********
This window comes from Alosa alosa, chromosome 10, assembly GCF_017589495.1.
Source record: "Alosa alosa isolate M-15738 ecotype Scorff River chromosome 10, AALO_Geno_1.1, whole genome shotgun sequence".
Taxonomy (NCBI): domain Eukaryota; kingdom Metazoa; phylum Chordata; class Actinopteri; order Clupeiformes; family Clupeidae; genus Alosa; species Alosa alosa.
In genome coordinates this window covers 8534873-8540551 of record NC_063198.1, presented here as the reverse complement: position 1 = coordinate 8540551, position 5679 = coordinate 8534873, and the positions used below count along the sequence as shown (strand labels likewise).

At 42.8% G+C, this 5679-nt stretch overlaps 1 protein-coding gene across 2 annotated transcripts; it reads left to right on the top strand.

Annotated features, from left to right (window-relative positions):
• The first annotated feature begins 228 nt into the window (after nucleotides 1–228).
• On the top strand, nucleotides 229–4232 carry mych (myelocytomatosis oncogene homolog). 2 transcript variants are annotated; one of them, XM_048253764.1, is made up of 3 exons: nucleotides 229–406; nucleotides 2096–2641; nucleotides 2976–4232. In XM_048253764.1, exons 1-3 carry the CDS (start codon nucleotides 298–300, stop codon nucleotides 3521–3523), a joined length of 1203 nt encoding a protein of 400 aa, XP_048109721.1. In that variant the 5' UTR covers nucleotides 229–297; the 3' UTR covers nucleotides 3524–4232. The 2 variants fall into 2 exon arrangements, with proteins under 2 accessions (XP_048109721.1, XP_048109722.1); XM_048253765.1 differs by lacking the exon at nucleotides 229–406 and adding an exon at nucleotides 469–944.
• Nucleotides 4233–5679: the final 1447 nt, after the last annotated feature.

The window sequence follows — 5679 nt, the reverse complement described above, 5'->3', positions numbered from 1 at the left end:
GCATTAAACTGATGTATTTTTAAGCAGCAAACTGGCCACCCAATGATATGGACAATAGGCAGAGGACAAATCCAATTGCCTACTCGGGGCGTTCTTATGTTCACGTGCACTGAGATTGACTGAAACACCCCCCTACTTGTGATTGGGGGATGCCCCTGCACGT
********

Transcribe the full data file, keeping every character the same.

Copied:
This window comes from Alosa alosa, chromosome 10, assembly GCF_017589495.1.
Source record: "Alosa alosa isolate M-15738 ecotype Scorff River chromosome 10, AALO_Geno_1.1, whole genome shotgun sequence".
Taxonomy (NCBI): domain Eukaryota; kingdom Metazoa; phylum Chordata; class Actinopteri; order Clupeiformes; family Clupeidae; genus Alosa; species Alosa alosa.
In genome coordinates this window covers 8534873-8540551 of record NC_063198.1, presented here as the reverse complement: position 1 = coordinate 8540551, position 5679 = coordinate 8534873, and the positions used below count along the sequence as shown (strand labels likewise).

At 42.8% G+C, this 5679-nt stretch overlaps 1 protein-coding gene across 2 annotated transcripts; it reads left to right on the top strand.

Annotated features, from left to right (window-relative positions):
• The first annotated feature begins 228 nt into the window (after nucleotides 1–228).
• On the top strand, nucleotides 229–4232 carry mych (myelocytomatosis oncogene homolog). 2 transcript variants are annotated; one of them, XM_048253764.1, is made up of 3 exons: nucleotides 229–406; nucleotides 2096–2641; nucleotides 2976–4232. In XM_048253764.1, exons 1-3 carry the CDS (start codon nucleotides 298–300, stop codon nucleotides 3521–3523), a joined length of 1203 nt encoding a protein of 400 aa, XP_048109721.1. In that variant the 5' UTR covers nucleotides 229–297; the 3' UTR covers nucleotides 3524–4232. The 2 variants fall into 2 exon arrangements, with proteins under 2 accessions (XP_048109721.1, XP_048109722.1); XM_048253765.1 differs by lacking the exon at nucleotides 229–406 and adding an exon at nucleotides 469–944.
• Nucleotides 4233–5679: the final 1447 nt, after the last annotated feature.

The window sequence follows — 5679 nt, the reverse complement described above, 5'->3', positions numbered from 1 at the left end:
GCATTAAACTGATGTATTTTTAAGCAGCAAACTGGCCACCCAATGATATGGACAATAGGCAGAGGACAAATCCAATTGCCTACTCGGGGCGTTCTTATGTTCACGTGCACTGAGATTGACTGAAACACCCCCCTACTTGTGATTGGGGGATGCCCCTGCACGT